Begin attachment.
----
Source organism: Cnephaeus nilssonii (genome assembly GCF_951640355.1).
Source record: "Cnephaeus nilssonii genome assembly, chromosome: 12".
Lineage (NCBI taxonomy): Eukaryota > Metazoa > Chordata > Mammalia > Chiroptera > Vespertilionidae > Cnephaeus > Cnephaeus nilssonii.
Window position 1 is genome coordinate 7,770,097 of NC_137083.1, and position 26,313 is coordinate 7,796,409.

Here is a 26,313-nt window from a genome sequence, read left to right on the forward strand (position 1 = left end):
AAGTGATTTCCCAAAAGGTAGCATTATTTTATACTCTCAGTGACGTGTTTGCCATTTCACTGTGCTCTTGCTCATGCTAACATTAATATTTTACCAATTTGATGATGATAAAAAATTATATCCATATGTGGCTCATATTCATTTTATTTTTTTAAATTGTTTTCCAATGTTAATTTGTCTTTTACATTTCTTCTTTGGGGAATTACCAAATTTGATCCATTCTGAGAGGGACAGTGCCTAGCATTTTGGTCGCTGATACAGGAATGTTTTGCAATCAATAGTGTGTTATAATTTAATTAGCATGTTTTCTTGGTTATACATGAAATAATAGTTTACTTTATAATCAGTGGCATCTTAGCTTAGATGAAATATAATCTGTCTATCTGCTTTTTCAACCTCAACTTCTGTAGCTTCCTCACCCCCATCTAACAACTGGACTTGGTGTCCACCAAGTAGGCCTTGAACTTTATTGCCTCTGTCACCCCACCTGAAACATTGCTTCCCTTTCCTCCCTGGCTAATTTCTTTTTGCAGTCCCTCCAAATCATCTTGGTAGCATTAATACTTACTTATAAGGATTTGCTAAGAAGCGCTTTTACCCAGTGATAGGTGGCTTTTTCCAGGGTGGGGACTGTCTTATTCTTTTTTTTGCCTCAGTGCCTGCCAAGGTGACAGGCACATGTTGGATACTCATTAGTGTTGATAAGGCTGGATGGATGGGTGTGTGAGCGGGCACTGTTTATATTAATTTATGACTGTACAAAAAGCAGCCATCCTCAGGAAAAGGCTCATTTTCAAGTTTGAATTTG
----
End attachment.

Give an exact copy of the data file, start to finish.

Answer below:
Source organism: Cnephaeus nilssonii (genome assembly GCF_951640355.1).
Source record: "Cnephaeus nilssonii genome assembly, chromosome: 12".
Lineage (NCBI taxonomy): Eukaryota > Metazoa > Chordata > Mammalia > Chiroptera > Vespertilionidae > Cnephaeus > Cnephaeus nilssonii.
Window position 1 is genome coordinate 7,770,097 of NC_137083.1, and position 26,313 is coordinate 7,796,409.

Here is a 26,313-nt window from a genome sequence, read left to right on the forward strand (position 1 = left end):
AAGTGATTTCCCAAAAGGTAGCATTATTTTATACTCTCAGTGACGTGTTTGCCATTTCACTGTGCTCTTGCTCATGCTAACATTAATATTTTACCAATTTGATGATGATAAAAAATTATATCCATATGTGGCTCATATTCATTTTATTTTTTTAAATTGTTTTCCAATGTTAATTTGTCTTTTACATTTCTTCTTTGGGGAATTACCAAATTTGATCCATTCTGAGAGGGACAGTGCCTAGCATTTTGGTCGCTGATACAGGAATGTTTTGCAATCAATAGTGTGTTATAATTTAATTAGCATGTTTTCTTGGTTATACATGAAATAATAGTTTACTTTATAATCAGTGGCATCTTAGCTTAGATGAAATATAATCTGTCTATCTGCTTTTTCAACCTCAACTTCTGTAGCTTCCTCACCCCCATCTAACAACTGGACTTGGTGTCCACCAAGTAGGCCTTGAACTTTATTGCCTCTGTCACCCCACCTGAAACATTGCTTCCCTTTCCTCCCTGGCTAATTTCTTTTTGCAGTCCCTCCAAATCATCTTGGTAGCATTAATACTTACTTATAAGGATTTGCTAAGAAGCGCTTTTACCCAGTGATAGGTGGCTTTTTCCAGGGTGGGGACTGTCTTATTCTTTTTTTTGCCTCAGTGCCTGCCAAGGTGACAGGCACATGTTGGATACTCATTAGTGTTGATAAGGCTGGATGGATGGGTGTGTGAGCGGGCACTGTTTATATTAATTTATGACTGTACAAAAAGCAGCCATCCTCAGGAAAAGGCTCATTTTCAAGTTTGAATTTG